Dream Job at 47 Years Old
“Congratulations Johnny, you’re the new handicapper of our paper!”
That’s what I heard from the sports editor of the Minneapolis Star Tribune when I answered my phone that bright and sunny afternoon, two days before the 2011 Kentucky Derby.
The same paper where Steve Davidowitz got his start and now they were going to hire me – an ex-pro wrestler, health club and beer line cleaning owner.
I knew the old adage “be careful what you wish for,” didn’t apply here. I had been handicapping races for 20 years and had shown a profit each year since 2008. I have been fortunate to hit some nice Pick 4’s and a few healthy paying Pick 6’s along the way.
I always believed the best handicappers were middle-aged because of the many years of ups and downs one must go through to become a decent horseplayer. I’m in my prime, is what I’m saying.
To back-up just a bit, that March I read in the paper that the handicapper for the Star Tribune had left his position to take a job with Fox Sports. Well, obviously, there was a light bulb above my head.
I asked my friend, a reporter there, if the position had been filled. She said “no” and put in a good word for me. I sent the sports editor an email saying I would love to interview for the job, along with my credentials.
Three weeks later, I got an email from the editor saying he would like to meet me. So, we met at a coffee shop and talked about horse racing and sports.
Three weeks later, he called again and said there were a few of us left for the job and he wanted us each to write about any three races with our top selections. I knew he didn’t care if our selections won and that it was more about how well we wrote about the races.
Obviously, I had never done this before but I read thousands of PP’s to know how it went. I chose my three races and sent them away, choosing Santa Anita as my track.I must’ve held my own because now we can fast forward to the bright sunny day on the porch.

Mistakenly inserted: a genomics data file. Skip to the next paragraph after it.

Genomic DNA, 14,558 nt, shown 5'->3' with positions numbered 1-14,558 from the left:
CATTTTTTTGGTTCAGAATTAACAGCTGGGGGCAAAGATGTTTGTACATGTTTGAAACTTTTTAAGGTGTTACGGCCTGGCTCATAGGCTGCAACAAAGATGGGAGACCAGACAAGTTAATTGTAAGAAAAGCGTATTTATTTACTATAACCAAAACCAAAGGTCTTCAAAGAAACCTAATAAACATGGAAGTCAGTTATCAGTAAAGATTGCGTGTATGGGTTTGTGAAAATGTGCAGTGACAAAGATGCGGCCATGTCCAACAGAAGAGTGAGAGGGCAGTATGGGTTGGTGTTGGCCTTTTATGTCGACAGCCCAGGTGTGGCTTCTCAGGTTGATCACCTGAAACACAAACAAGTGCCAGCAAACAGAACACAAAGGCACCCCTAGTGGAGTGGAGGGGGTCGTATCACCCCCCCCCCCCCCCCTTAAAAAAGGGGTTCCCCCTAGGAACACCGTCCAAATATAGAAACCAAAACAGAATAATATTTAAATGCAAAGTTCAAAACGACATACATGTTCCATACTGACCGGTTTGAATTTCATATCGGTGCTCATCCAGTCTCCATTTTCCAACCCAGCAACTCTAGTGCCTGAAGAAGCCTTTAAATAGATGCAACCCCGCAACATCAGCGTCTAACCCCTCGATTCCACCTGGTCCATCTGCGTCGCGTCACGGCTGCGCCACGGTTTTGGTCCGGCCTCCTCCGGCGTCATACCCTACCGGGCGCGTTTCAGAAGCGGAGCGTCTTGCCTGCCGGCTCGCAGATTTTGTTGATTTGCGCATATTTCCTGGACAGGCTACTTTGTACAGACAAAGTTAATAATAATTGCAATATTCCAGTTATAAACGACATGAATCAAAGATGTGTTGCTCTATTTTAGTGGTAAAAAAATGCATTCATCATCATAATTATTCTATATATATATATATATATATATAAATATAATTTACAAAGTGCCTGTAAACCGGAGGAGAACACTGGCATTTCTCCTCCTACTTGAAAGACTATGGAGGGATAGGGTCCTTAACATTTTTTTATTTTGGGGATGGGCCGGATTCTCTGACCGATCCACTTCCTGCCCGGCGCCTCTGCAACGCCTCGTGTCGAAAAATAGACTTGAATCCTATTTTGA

After I was told that I got the job, he told me to send in my mugshot, short bio, and my column with selections for Kentucky Derby by noon tomorrow.
“No problem,” I said. I had my wife take my mugshot (Twitter profile picture/see above) and we celebrated with some Sam Adams and maybe a bottle of wine.
The next morning I got my bio and selections done and sent them away. I liked Nehro with his closing style on what I felt was going to be a hot contested pace. I also wrote about four other runners who I thought could win the race.
My bet for the paper was $20 Across The Board on #19 Nehro along with some exacta plays. Total $100.
I got up early on that first Saturday in May and went to the front stoop to get the paper, just like in Mayberry. There I was with my first column and my photo. The phone rang most of the morning with basically “WTF!”
I didn’t tell many people so it came as a shock to friends and family. One friend called me “Mr Magoo” because he said I continually just walk in to things like this.
I was extremely nervous before the race but nothing a Bloody Mary couldn’t solve. Like any job, the new kid on the block better be promising and look good out of the gate and I knew many novice players would take the paper to Canterbury Park and place my bets.
Well, as we all watched that day, Nehro got caught by late flying Animal Kingdom and held on for second. Good enough for me!
Anyone playing my ticket in the paper would of won $158. Not the greatest day but at least readers were cashing tickets and not making confetti. A great relief to me and a winning ticket for the readers.
This May starts my third year writing selections for Canterbury Park, The Triple Crown, and The Breeders in the Mpls StarTribune. Not a bad summer gig!
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